None of the plaintiffs in the lawsuit claiming Harvard discriminates against Asian-Americans applicants are testifying, so their main argument in federal court is boiling down to data.

A group called Students for Fair Admissions, which says Harvard holds Asian-American applicants to higher standards than other groups, called upon Peter Arcidiacono, a economics professor at Duke University whose analysis concluded the school discriminates against Asian-American applicants.

Arcidiacono said his research found two-thirds of African-Americans and half of Hispanics were admitted due to racial considerations.

He pointed out that, in his research, Asian-Americans consistently got higher marks in academics than applicants from other races.

When Harvard rates students on academics, the lower the number, the better the rating. That means applicants who get a score of 1 or 2 tend to be some of the best students.

Arcidiacano found Asian-American applicants get the most 1 or 2 scores on academic ratings. But when it comes to the personal rating of applicants, which Arcidiacano concluded was very important to admissions at Harvard, Asian-Americans do worse. Harvard conducts what it calls a whole person review of each applicant.

He said race clearly influences how Harvard scores the personal rating of each applicant. "I believe it should not be included," Arcidiacano said.

Harvard has argued that Arcidiacano's methodology is flawed.

The school says that he ignores key factors taken into account when rating students, including their personal essays and teacher recommendations.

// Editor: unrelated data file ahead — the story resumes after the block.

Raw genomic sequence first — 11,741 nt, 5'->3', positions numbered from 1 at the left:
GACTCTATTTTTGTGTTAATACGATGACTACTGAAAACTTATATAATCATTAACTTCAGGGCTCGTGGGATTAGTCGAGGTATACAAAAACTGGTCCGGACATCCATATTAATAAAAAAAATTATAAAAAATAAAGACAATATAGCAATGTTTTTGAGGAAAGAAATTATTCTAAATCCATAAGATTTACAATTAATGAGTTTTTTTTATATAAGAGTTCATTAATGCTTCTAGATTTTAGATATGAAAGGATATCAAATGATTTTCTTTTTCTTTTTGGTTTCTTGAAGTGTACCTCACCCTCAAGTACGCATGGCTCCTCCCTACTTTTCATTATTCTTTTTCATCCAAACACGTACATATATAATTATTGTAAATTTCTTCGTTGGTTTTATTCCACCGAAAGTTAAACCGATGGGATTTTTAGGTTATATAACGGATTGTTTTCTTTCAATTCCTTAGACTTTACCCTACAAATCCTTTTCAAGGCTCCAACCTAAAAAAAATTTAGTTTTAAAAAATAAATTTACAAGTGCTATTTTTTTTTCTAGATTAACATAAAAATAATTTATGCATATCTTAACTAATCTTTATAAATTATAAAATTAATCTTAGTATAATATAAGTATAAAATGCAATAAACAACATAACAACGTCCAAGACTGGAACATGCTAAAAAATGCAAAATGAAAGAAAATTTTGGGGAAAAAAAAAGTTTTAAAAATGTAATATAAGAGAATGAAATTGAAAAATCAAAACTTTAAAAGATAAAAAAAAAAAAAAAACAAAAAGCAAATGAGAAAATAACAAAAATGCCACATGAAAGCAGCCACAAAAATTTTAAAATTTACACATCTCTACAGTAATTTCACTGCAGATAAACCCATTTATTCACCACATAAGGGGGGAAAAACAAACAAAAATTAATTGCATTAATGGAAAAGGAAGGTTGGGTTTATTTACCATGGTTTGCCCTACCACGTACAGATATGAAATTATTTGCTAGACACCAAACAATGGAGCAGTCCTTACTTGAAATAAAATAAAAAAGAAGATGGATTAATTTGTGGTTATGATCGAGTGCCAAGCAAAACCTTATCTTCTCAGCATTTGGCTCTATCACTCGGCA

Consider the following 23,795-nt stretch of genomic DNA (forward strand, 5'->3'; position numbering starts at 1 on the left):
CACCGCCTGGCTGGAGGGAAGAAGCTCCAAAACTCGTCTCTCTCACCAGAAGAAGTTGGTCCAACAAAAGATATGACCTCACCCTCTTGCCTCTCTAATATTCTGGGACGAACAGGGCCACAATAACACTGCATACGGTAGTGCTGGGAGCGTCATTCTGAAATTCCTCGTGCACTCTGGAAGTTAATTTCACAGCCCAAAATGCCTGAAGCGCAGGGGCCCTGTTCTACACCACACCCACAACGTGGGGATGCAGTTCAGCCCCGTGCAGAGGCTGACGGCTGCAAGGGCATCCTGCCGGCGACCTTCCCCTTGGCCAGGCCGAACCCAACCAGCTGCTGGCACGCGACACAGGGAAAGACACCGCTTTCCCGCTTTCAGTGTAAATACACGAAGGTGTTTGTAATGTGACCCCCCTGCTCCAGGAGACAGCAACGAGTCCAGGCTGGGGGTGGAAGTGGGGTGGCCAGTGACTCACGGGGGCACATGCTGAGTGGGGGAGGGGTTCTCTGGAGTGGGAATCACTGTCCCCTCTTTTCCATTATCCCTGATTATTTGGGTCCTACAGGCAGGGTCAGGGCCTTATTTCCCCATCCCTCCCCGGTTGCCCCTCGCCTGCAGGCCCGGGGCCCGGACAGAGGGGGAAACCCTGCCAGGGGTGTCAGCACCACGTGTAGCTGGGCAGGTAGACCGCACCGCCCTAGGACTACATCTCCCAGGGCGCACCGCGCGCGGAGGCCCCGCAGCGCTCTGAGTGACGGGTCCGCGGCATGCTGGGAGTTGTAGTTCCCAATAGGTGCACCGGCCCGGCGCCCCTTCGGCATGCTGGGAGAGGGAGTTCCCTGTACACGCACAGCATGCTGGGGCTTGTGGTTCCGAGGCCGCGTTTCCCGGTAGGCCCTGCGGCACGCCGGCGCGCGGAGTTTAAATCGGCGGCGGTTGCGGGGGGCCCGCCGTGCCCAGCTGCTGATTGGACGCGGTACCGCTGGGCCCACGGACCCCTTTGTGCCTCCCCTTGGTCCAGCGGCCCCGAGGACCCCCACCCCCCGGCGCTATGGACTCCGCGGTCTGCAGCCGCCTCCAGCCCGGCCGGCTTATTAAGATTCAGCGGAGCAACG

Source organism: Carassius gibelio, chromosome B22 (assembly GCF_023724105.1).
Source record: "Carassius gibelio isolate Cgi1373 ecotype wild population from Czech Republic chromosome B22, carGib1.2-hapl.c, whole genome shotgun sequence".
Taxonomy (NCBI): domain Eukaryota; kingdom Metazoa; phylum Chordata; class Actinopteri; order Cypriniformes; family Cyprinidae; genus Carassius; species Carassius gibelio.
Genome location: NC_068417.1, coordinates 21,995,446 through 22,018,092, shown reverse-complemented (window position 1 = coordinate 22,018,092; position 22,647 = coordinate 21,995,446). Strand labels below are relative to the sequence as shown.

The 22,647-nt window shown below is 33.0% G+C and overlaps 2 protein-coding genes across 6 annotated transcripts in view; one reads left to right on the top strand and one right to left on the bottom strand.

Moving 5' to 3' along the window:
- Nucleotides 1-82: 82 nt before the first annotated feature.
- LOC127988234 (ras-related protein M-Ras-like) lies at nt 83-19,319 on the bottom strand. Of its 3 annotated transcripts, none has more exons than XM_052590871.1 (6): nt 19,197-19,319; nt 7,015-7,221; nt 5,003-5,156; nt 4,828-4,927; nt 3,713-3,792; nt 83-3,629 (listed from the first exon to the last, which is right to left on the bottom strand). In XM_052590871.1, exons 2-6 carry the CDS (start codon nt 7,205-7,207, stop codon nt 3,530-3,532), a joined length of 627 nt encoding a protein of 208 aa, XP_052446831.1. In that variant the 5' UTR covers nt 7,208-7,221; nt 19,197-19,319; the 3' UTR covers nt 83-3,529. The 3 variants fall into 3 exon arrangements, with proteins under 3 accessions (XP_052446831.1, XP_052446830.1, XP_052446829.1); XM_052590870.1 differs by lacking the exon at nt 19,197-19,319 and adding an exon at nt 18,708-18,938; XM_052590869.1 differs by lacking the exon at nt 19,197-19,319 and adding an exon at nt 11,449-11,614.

David Card, an economics professor at the University of California at Berkeley, did his own analysis of Harvard's admissions process and found no discrimination against Asian-Americans.

In a statement Harvard released before today's testimony, Card said Arcidiacano's research was grounded in misunderstandings about how Harvard's process works.

"These fundamental misunderstandings explain why [Professor] Arcidiacono and I reach different conclusions, and why [Professor] Arcidiacono’s admissions model yields unreliable results," the statement said.

He also wrote that Arcidiacono's personal ratings model doesn't account for all of the factors Harvard uses when assigning those ratings.

Arcidiacono was the only witness to take the stand all day. Around 4 p.m., Burroughs asked when he would like to wrap up since Harvard will continue to question him tomorrow.

"Soon would be nice," he said in a moment of lightheartedness that broke the tension in the room.

After Arcidiacono concludes his testimony, Harvard should get a chance to call witnesses to the stand soon. They are expected to include Card to explain his admissions model, students and former Harvard president Drew Faust.

The trial is scheduled to continue into next week.